A very brief history of airpower during the Second World War.
As World War II began, in 1939, the effectiveness of the Nazi Blitzkrieg was largely due to the Luftwaffe.
Poland, Norway, Holland, Belguim, and France fell before the Nazis, leaving the British Isles as the Allied forces only bastion in western Europe.
The Luftwaffe then directed its attention across the English Channel and attempted to bomb the British into submission. During the "Battle of Britain" which took place from Aug. 8, 1940 to the spring of 1941, the Luftwaffe suffered such heavy losses that it finally was forced to call off its concentrated air offensive. British Prime Minister Winston Churchill credited the Royal Air Force in a speech in which he said, "Never in the field of human conflict was so much owed by so many to so few."
Strategic Bombing played a very important role in the war, hampering the production ability of the enemy, and disrupting their supply lines. The Heavy Bomber played a vital role in this part of the war.
In the summer of 1943, the U.S. began building up its heavy bomber forces in Europe at a more rapid rate and greater numbers of B-17s and B-24s were dispatched against targets inside Germany. However, whenever they flew beyond the range of their P-47 escort, they risked being mauled by Luftwaffe fighters.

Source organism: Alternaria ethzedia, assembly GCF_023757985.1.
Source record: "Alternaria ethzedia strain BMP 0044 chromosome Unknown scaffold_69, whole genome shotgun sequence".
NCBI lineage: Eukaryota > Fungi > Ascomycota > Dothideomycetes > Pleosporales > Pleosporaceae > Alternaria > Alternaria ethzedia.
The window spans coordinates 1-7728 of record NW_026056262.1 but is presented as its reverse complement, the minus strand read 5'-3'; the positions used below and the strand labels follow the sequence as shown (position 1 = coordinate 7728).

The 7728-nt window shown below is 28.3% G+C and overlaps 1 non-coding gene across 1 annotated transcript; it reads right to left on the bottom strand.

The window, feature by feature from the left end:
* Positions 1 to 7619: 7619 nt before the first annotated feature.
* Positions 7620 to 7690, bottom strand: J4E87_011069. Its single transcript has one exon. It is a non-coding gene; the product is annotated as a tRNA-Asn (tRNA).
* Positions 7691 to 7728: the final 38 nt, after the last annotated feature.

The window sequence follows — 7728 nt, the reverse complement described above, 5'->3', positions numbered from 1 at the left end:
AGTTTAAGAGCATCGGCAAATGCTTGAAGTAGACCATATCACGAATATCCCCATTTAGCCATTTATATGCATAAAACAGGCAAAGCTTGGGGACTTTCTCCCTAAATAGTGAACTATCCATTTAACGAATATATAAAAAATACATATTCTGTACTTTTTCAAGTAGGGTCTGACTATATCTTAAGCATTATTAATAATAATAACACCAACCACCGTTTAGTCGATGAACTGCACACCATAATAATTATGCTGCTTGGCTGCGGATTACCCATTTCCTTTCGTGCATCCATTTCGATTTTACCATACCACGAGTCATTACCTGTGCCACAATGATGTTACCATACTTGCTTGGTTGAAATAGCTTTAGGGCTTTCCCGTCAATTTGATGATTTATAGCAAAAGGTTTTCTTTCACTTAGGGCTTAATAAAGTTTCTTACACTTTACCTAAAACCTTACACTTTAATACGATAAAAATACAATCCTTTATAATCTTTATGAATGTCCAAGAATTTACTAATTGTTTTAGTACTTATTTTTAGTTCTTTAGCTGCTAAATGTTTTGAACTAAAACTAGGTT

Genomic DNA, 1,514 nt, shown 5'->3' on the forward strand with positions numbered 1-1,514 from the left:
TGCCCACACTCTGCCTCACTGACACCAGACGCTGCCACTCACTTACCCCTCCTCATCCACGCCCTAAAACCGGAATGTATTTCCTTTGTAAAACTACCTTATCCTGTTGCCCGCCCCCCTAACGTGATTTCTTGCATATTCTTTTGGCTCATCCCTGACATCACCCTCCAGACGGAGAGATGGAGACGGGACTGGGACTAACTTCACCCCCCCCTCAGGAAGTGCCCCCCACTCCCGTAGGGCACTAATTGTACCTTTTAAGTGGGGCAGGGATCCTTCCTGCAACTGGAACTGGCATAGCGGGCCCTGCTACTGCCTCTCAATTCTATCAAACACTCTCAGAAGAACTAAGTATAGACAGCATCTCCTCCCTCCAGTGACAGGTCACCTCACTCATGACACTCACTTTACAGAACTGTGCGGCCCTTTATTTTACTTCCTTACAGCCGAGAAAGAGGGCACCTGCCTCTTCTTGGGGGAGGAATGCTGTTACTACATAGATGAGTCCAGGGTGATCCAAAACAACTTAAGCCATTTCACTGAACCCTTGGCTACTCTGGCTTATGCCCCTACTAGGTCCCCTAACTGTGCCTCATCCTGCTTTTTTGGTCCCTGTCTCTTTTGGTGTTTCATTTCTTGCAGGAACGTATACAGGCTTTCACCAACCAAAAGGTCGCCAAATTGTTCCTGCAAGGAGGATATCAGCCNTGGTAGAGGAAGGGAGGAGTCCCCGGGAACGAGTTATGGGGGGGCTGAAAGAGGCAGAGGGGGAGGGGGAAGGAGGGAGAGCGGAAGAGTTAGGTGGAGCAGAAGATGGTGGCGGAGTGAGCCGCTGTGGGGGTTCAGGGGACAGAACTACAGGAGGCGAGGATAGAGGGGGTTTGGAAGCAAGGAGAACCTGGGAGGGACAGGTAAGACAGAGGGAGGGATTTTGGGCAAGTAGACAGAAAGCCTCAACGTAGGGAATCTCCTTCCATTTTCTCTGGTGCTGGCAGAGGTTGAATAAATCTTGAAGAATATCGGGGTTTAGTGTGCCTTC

This changed for the allies with the introduction of the North American P-51 Mustang, developed jointly by the Americans and British. The Mustang had a maximum range of 2,600 miles when equipped with drop tanks, which provided it with enough fuel to escort B-17's from England, to Berlin, and back.
Heavy Bombing was also used to great effect against Japan in the war in the Pacific. The B-29 conducted bombing raid on the Japanese mainland, including the atomic bombs dropped on Hiroshima and Nagasaki.
Air Power was also used to a great effect at sea. The Aircraft Carrier proved itself to be the true power of the Navy during World War II. The Battle of Midway, in June, 1942 demonstrated that properly utilized aircraft launched from carriers could defeat a superior surface force. The entire naval battle took place without opposing surface ships firing a shot. In addition to contributing to surface naval warfare, air power also played an important role in Anti-Submarine Warfare.
The ballistic missile and jet aircraft were also born during the Second World War. The German V-1 "Buzz Bomb was propelled by a pulse jet engine, and used a gyroscopic guidance system. Over 9,000 V-1's were fired at England during the war. The V-2 a faster, larger missile with a longer range followed, but was deployed too late in the war to have a significant effect.
The world's first jet aircraft was the German He 178. Germany also produced the famed and feared Me 262, while the allies P-80 Shooting Stars didn't enter service until after the war had ended. Although Jet fighters played a minor role in the air war, the advent of the jet age would change air power forever.